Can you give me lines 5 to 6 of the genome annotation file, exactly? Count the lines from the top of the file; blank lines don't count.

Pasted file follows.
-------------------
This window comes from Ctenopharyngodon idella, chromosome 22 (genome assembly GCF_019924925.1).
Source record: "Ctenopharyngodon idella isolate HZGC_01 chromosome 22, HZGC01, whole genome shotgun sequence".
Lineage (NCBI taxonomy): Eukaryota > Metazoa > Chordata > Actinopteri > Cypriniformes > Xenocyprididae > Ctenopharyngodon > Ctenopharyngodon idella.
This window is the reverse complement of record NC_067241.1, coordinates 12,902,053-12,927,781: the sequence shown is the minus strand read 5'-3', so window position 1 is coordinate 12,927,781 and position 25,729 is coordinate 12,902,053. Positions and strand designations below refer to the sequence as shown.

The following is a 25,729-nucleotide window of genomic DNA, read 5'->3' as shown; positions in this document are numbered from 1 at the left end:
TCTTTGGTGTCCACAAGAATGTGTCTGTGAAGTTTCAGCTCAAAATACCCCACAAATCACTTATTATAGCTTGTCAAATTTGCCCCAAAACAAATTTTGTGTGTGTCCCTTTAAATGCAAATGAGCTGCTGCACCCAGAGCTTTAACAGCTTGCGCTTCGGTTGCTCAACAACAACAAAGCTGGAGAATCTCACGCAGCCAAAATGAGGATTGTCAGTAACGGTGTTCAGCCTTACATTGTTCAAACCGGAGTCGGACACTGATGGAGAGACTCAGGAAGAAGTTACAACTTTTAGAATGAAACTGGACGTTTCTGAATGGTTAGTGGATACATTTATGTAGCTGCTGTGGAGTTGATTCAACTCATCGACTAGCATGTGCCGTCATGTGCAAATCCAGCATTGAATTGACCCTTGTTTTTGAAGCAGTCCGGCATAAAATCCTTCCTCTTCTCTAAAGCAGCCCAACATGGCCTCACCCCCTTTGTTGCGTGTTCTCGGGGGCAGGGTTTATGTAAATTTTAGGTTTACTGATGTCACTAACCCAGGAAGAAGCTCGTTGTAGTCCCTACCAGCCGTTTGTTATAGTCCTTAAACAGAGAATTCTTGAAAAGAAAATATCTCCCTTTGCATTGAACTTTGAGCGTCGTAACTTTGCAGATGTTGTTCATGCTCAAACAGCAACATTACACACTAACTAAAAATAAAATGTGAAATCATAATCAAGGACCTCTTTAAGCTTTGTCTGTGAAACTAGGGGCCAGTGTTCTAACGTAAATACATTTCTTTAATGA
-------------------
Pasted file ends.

The following is a 25,729-nucleotide window of genomic DNA, read 5'->3' as shown; positions in this document are numbered from 1 at the left end:
TCTTTGGTGTCCACAAGAATGTGTCTGTGAAGTTTCAGCTCAAAATACCCCACAAATCACTTATTATAGCTTGTCAAATTTGCCCCAAAACAAATTTTGTGTGTGTCCCTTTAAATGCAAATGAGCTGCTGCACCCAGAGCTTTAACAGCTTGCGCTTCGGTTGCTCAACAACAACAAAGCTGGAGAATCTCACGCAGCCAAAATGAGGATTGTCAGTAACGGTGTTCAGCCTTACATTGTTCAAACCGGAGTCGGACACTGATGGAGAGACTCAGGAAGAAGTTACAACTTTTAGAATGAAACTGGACGTTTCTGAATGGTTAGTGGATACATTTATGTAGCTGCTGTGGAGTTGATTCAACTCATCGACTAGCATGTGCCGTCATGTGCAAATCCAGCATTGAATTGACCCTTGTTTTTGAAGCAGTCCGGCATAAAATCCTTCCTCTTCTCTAAAGCAGCCCAACATGGCCTCACCCCCTTTGTTGCGTGTTCTCGGGGGCAGGGTTTATGTAAATTTTAGGTTTACTGATGTCACTAACCCAGGAAGAAGCTCGTTGTAGTCCCTACCAGCCGTTTGTTATAGTCCTTAAACAGAGAATTCTTGAAAAGAAAATATCTCCCTTTGCATTGAACTTTGAGCGTCGTAACTTTGCAGATGTTGTTCATGCTCAAACAGCAACATTACACACTAACTAAAAATAAAATGTGAAATCATAATCAAGGACCTCTTTAAGCTTTGTCTGTGAAACTAGGGGCCAGTGTTCTAACGTAAATACATTTCTTTAATGA